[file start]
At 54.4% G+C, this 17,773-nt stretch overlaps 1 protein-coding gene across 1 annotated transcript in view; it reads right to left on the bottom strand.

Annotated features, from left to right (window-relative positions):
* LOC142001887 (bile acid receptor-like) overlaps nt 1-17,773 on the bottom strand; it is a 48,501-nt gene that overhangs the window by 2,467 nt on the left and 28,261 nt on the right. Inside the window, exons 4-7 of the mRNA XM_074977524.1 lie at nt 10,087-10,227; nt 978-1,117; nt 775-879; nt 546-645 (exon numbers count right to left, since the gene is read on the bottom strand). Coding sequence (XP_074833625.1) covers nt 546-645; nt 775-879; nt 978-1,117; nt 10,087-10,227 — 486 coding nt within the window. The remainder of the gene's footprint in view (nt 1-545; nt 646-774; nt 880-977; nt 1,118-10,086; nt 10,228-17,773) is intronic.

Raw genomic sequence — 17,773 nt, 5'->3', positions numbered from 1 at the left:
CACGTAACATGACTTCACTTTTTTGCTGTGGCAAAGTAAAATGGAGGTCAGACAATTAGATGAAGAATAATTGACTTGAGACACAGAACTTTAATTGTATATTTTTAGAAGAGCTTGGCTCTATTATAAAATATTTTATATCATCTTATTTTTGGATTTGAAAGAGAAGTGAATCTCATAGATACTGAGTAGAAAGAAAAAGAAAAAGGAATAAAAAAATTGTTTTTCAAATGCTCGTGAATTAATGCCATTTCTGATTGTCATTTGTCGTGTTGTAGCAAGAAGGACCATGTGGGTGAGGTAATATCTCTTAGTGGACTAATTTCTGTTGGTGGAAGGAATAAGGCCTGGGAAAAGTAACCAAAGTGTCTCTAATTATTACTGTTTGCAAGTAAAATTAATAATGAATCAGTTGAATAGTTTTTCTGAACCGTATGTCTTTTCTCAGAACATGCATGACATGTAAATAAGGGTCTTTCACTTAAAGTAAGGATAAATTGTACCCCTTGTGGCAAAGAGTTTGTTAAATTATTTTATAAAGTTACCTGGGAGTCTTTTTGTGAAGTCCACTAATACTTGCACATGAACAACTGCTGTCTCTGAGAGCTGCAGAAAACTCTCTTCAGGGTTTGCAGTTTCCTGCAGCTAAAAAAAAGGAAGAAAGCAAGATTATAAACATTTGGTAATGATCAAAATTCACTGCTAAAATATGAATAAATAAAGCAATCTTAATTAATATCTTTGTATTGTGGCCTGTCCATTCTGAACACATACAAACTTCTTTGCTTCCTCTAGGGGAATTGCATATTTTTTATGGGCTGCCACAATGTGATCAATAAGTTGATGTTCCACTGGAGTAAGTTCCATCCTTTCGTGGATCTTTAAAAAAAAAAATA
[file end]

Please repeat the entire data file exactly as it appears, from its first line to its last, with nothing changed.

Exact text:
At 54.4% G+C, this 17,773-nt stretch overlaps 1 protein-coding gene across 1 annotated transcript in view; it reads right to left on the bottom strand.

Annotated features, from left to right (window-relative positions):
* LOC142001887 (bile acid receptor-like) overlaps nt 1-17,773 on the bottom strand; it is a 48,501-nt gene that overhangs the window by 2,467 nt on the left and 28,261 nt on the right. Inside the window, exons 4-7 of the mRNA XM_074977524.1 lie at nt 10,087-10,227; nt 978-1,117; nt 775-879; nt 546-645 (exon numbers count right to left, since the gene is read on the bottom strand). Coding sequence (XP_074833625.1) covers nt 546-645; nt 775-879; nt 978-1,117; nt 10,087-10,227 — 486 coding nt within the window. The remainder of the gene's footprint in view (nt 1-545; nt 646-774; nt 880-977; nt 1,118-10,086; nt 10,228-17,773) is intronic.

Raw genomic sequence — 17,773 nt, 5'->3', positions numbered from 1 at the left:
CACGTAACATGACTTCACTTTTTTGCTGTGGCAAAGTAAAATGGAGGTCAGACAATTAGATGAAGAATAATTGACTTGAGACACAGAACTTTAATTGTATATTTTTAGAAGAGCTTGGCTCTATTATAAAATATTTTATATCATCTTATTTTTGGATTTGAAAGAGAAGTGAATCTCATAGATACTGAGTAGAAAGAAAAAGAAAAAGGAATAAAAAAATTGTTTTTCAAATGCTCGTGAATTAATGCCATTTCTGATTGTCATTTGTCGTGTTGTAGCAAGAAGGACCATGTGGGTGAGGTAATATCTCTTAGTGGACTAATTTCTGTTGGTGGAAGGAATAAGGCCTGGGAAAAGTAACCAAAGTGTCTCTAATTATTACTGTTTGCAAGTAAAATTAATAATGAATCAGTTGAATAGTTTTTCTGAACCGTATGTCTTTTCTCAGAACATGCATGACATGTAAATAAGGGTCTTTCACTTAAAGTAAGGATAAATTGTACCCCTTGTGGCAAAGAGTTTGTTAAATTATTTTATAAAGTTACCTGGGAGTCTTTTTGTGAAGTCCACTAATACTTGCACATGAACAACTGCTGTCTCTGAGAGCTGCAGAAAACTCTCTTCAGGGTTTGCAGTTTCCTGCAGCTAAAAAAAAGGAAGAAAGCAAGATTATAAACATTTGGTAATGATCAAAATTCACTGCTAAAATATGAATAAATAAAGCAATCTTAATTAATATCTTTGTATTGTGGCCTGTCCATTCTGAACACATACAAACTTCTTTGCTTCCTCTAGGGGAATTGCATATTTTTTATGGGCTGCCACAATGTGATCAATAAGTTGATGTTCCACTGGAGTAAGTTCCATCCTTTCGTGGATCTTTAAAAAAAAAAATA